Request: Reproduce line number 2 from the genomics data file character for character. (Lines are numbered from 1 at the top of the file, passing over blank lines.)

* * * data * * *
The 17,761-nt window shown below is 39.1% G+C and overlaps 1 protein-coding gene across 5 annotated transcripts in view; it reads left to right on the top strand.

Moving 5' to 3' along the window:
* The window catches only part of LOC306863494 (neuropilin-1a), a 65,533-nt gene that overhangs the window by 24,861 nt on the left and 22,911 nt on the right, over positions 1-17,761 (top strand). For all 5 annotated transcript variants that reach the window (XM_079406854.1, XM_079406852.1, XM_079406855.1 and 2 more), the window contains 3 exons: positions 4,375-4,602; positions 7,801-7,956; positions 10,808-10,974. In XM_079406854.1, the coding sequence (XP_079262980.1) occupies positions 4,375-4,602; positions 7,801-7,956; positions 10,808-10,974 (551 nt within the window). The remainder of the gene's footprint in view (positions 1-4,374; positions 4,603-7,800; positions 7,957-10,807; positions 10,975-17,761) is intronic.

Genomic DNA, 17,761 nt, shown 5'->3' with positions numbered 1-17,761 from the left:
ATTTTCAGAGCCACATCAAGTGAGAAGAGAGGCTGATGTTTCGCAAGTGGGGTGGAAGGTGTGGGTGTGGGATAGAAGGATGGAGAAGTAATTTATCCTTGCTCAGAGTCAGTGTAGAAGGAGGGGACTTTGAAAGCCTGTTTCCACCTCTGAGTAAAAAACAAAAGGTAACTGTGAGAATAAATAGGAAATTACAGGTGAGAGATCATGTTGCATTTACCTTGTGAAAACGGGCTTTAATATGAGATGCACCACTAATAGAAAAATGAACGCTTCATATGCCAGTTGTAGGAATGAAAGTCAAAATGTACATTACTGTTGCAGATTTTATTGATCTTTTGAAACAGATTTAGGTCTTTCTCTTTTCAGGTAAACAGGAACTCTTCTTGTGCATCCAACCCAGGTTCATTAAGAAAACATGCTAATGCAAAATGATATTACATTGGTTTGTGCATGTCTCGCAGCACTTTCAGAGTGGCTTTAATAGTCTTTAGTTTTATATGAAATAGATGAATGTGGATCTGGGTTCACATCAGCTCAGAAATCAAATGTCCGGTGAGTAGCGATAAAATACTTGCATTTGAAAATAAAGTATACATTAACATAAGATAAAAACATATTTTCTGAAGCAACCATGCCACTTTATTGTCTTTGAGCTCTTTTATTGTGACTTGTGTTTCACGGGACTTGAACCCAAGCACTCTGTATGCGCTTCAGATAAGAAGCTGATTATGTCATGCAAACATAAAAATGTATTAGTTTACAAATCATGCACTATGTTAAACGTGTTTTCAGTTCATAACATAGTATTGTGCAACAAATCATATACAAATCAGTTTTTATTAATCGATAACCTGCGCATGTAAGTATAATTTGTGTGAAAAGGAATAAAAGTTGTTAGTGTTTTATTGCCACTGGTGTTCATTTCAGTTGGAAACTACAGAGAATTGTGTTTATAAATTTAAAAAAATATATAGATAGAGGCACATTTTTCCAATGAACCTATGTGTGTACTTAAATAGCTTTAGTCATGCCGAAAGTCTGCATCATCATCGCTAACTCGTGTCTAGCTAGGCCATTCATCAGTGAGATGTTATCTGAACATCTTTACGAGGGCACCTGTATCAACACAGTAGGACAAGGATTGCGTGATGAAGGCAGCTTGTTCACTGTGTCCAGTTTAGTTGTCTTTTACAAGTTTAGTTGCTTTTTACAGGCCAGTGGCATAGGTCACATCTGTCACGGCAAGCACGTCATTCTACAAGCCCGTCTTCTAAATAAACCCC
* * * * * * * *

Moving 5' to 3' along the window: